Hot Water, Spoon, and Glass
Name: Alison A.
Is it true that putting a metal spoon into a glass before
pouring a hot liquid into it will keep the glass from breaking because
the metal conducts the heat instead of the glass?
A lot depends on the fragility of the glass and any stresses that my be
present in its composition. Indeed, the spoon would absorb some of the
heat. However, the thermal shock to the glass may be more that it could
withstand. So, I'd answer your question with a, "sometimes, depending ..."
I do not think that is quite true, as stated.
The effect exists, but I think a different reason is more important.
True, the spoon is cold, and thermally conductive, and will take some heat
out of the first 1/10 second of liquid poured.
But I think spreading and calming the "assault" of hot water on glass is
Pouring hot liquid into a glass does not always break it.
The liquid might not be hot enough,
the glass might have low temperature coefficient of expansion, like Pyrex,
or the glass might have a low defect density (hence, be relatively strong)
in the places that get stretched by the temperature change.
There is a fairly sharp threshold for breaking glass by means of thermal
And this threshold can vary a lot between different types of glass, and
even between identical items.
Putting a spoon in a glass before pouring the hot liquid probably helps.
It might reduce the frequency of glass-breaking occurrences, by some
amount from 10% to 90%.
It does not help much by conducting heat.
A little bit of metal in the liquid does not save the glass from being
covered by a flood of hot liquid.
What I think it does do, is: baffle, scatter, and distribute the narrow
stream of the poured liquid as it falls into the glass.
If you pour a fine spout of boiling water right onto one side of the glass,
that glass surface faces an intense "wind" of hot liquid for a couple of
The inside surface is forced to heat up instantly all the way to the
liquid's hot temperature.
The outside surface is still cold.
This provides, at that spot, the absolute maximum "thermal stress" you can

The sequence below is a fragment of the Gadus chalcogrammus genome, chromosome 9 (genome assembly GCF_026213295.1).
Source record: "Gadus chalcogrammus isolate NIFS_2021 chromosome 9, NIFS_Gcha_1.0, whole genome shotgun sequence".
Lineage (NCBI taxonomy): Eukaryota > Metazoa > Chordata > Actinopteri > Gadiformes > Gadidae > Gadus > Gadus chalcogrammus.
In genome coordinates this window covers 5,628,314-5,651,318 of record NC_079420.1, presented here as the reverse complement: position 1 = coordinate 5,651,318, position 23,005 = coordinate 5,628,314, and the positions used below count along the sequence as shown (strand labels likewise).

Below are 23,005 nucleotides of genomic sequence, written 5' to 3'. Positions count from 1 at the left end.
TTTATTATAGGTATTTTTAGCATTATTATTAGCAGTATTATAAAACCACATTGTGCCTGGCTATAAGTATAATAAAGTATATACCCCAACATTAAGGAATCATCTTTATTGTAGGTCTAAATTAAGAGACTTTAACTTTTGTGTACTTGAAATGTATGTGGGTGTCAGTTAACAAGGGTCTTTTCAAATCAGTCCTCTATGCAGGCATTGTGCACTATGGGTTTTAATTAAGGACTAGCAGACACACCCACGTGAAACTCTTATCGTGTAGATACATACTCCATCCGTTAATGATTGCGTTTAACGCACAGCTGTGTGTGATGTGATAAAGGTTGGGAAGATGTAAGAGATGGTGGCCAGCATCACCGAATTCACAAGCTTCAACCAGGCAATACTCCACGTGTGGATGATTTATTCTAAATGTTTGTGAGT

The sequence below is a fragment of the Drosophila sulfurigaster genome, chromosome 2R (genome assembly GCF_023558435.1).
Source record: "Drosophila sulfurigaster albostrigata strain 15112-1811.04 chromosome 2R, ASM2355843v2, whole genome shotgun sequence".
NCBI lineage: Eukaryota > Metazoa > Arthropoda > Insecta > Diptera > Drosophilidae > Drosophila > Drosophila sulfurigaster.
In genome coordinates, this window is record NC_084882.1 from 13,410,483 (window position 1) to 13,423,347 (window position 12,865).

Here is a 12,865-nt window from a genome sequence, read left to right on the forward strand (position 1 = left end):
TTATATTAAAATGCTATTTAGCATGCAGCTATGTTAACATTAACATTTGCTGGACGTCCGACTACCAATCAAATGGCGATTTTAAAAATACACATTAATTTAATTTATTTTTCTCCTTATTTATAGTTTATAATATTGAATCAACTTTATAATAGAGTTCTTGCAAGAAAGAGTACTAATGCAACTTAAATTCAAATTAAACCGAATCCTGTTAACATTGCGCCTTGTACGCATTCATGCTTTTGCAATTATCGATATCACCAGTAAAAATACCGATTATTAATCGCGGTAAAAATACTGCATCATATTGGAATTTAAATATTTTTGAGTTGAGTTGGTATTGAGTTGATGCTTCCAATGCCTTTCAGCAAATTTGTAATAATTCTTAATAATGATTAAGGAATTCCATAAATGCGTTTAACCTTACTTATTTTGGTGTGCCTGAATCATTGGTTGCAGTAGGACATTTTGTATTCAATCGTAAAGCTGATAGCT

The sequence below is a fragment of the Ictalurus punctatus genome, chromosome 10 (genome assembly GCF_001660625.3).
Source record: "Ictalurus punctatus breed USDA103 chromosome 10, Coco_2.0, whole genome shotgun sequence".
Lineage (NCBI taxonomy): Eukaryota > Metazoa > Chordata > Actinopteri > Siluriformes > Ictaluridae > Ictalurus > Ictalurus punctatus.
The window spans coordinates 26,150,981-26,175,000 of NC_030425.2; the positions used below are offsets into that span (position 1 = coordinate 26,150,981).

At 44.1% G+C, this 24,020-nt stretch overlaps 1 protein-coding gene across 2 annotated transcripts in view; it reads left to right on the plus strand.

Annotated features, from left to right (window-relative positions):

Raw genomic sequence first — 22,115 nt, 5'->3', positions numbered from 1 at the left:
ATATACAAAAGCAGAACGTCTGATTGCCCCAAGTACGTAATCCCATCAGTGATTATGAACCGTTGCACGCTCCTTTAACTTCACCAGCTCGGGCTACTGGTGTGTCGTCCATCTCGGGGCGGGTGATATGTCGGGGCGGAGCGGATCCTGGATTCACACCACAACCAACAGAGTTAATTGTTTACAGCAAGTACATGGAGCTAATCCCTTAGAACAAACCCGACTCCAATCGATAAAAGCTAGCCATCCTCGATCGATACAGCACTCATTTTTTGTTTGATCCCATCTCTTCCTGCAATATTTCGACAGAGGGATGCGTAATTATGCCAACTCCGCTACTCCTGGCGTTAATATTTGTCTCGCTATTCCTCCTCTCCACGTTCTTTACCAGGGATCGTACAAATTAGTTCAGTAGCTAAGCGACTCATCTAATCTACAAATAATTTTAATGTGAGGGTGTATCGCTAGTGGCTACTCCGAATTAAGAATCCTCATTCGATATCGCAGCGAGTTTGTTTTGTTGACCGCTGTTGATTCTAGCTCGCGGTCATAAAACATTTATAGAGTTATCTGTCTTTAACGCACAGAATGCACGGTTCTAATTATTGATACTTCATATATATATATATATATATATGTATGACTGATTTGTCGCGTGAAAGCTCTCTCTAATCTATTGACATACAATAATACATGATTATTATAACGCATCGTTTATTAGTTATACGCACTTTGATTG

generate with a liquid of that temperature.
If you want to break the glass as often as possible, that is how to do it.
What breaks the glass less often is: when some fresh hot liquid slowly
rises to cover it,
and then sits still for some fraction of a second.
Liquid and glass have about the same thermal conductivity and thermal mass,
so as the glass heats up, the liquid right next to it cools down,
and the number of degrees of fast temperature change is about halved.
The spoon does this for you, provided you pour onto it and do not miss it
and hit the glass instead .
It breaks up the liquid stream, spreading it into a splatter or sheet in
Then the smaller and less focused streams assault most sides of the glass
almost equally, and less often at any one spot.
Then it is less likely that any one spot will experience thermal shock
above the threshold required to initiate crack growth.
For some glasses this will not be enough to save them, but for some it will.
Pouring your hot water onto a ping-pong ball floating in the glass might
work as well,
(not that you would want them in the kitchen).
Ping-pong balls are a light, thin plastic, and do not conduct any
They do make the flow spread out or deflect.
Golf-balls too, and they would not float so high. (I guess they sink.)
A smooth plastic toy golf-ball 2/3 full of water would be perfect.
Pouring 5%, swirling a second, repeating a few times with progressively
larger quantities till done should work very well, for similar reasons.
But it risks that if the glass does break, your hand will be on the broken
glass and gushing hot water.
Pouring 25%, merely waiting a second or two, and repeating helps too, a
little less, but likely enough to prevent breaking.
Steadily rotating the glass while pouring against the inside side-wall
might be another experimental equivalent.
If you ever try these things as an experiment, make very sure that the hot
water cannot spill against you when the glass breaks.
Click here to return to the General Topics Archives
Update: June 2012